The world faces the possibility of a series of economic collapses that could destabilize the lives of millions of people.
By Nikhil Kumar and Lili Pike | 2 August 2022
GRID — Sri Lanka might be only the beginning. The South Asian country, once an economic darling hailed as a “hidden jewel,” has been sucked into a financial black hole this year as an unsustainable pile of debt crushed sector after sector. The debt crisis has triggered widespread unrest and political upheaval.
But the small island nation isn’t alone, experts warn, as a range of countries worldwide — from Tunisia to Egypt, Kenya to Argentina, and beyond — groan under their own giant piles of debt.
Put aside the economic jargon, and the story is a straightforward one. As global prices and interest rates rise, putting pressure on the finances of these countries, they are struggling to pay the interest they owe on all the loans that they have taken out in recent years. That in turn is affecting their ability to keep their economies running — to feed their people, to provide fuel — even as they try to get things back on an even keel after the blows of the covid-19 pandemic.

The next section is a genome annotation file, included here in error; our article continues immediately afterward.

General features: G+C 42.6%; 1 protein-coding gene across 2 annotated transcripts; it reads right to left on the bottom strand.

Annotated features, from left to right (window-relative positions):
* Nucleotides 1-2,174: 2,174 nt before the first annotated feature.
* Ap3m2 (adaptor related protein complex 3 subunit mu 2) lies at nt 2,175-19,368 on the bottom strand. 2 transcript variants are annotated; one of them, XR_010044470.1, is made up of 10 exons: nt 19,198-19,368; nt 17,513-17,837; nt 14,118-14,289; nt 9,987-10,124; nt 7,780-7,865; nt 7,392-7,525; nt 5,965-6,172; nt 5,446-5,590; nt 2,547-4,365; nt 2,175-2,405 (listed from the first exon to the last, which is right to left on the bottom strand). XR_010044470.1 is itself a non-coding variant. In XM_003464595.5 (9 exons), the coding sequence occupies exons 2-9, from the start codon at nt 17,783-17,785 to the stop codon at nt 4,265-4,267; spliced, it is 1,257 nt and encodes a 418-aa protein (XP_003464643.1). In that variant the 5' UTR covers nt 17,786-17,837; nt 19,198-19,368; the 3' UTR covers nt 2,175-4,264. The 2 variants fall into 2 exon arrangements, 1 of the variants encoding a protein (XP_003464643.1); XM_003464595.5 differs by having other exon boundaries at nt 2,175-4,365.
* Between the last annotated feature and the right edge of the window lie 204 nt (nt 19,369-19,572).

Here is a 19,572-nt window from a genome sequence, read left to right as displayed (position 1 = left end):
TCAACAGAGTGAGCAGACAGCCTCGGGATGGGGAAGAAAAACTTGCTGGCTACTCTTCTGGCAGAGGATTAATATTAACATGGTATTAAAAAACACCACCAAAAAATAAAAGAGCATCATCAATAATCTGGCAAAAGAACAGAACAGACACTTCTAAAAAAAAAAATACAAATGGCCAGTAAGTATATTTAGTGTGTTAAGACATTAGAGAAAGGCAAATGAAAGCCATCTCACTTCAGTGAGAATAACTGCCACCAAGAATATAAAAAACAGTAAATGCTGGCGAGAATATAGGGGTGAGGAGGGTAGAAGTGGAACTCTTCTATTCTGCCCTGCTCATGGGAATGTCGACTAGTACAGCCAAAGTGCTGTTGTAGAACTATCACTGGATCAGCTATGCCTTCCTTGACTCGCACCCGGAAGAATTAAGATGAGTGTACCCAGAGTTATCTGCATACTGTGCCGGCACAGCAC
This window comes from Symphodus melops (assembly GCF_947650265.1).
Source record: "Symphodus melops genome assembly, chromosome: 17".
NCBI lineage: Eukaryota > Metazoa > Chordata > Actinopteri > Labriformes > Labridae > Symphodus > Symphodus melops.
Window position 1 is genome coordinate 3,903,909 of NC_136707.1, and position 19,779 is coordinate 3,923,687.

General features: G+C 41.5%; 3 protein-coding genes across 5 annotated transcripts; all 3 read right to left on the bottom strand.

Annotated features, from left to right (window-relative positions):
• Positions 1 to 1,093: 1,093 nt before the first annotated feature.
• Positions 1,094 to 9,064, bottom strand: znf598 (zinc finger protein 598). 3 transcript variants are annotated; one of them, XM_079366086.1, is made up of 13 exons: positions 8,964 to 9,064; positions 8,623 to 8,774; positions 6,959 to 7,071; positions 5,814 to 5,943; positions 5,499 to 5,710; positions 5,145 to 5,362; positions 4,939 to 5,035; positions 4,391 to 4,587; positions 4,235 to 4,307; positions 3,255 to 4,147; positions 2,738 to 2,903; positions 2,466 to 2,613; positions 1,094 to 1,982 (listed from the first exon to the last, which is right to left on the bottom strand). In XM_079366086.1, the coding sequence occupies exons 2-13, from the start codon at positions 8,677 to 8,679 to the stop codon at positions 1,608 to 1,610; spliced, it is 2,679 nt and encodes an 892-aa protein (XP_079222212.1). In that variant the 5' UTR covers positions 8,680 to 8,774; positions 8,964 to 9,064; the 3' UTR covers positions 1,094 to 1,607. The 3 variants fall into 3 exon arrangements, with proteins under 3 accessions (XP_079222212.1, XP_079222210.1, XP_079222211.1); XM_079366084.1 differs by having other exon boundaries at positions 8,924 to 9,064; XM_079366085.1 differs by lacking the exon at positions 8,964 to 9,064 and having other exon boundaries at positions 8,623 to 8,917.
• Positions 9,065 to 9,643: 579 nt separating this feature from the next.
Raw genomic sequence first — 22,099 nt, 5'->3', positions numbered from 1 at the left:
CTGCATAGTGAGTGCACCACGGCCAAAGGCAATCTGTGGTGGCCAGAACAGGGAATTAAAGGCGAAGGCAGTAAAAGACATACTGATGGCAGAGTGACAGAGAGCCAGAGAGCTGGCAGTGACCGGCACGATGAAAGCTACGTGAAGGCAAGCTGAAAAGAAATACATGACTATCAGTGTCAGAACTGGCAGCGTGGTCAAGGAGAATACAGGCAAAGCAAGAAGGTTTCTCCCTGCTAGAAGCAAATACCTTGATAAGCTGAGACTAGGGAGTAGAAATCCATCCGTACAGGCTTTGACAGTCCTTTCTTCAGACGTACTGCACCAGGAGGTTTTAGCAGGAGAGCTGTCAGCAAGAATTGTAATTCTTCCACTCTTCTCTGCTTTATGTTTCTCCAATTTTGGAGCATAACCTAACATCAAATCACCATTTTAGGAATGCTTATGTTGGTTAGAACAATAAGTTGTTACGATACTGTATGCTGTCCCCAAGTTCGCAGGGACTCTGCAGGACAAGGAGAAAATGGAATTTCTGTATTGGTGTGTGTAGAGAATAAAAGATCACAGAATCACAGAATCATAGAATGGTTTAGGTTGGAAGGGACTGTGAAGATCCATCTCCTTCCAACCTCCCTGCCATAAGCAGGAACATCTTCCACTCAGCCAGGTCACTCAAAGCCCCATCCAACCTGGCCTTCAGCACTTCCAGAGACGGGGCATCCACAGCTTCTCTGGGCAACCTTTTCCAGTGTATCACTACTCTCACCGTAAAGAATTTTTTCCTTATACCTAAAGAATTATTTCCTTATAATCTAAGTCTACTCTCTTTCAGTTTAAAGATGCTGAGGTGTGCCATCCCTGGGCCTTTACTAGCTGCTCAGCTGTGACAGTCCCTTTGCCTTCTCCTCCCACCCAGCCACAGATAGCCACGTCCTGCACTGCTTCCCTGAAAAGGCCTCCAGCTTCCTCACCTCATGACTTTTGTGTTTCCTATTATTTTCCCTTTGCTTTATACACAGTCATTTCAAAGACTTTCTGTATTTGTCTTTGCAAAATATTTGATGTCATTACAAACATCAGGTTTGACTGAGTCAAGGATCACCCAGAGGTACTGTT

The consequences now, as the debt crises gather pace and an already fragile global economy struggles with the fallout from the war in Ukraine, could extend far beyond these individual nations’ borders. The world faces the possibility of a series of collapses that could destabilize the lives of millions of people.
In the worst-case scenario, “we could head into a complete dystopia,” an “apocalypse” for some of the world’s poorest countries, Jayati Ghosh, an economics professor at the University of Massachusetts Amherst, told Grid.
Ghosh said she fears a tide of “terrible economic devastation in many countries … a kind of descent into a combination of warlordism, extreme inequality, extreme material suffering. Just bad stuff. And lots of instability.” […]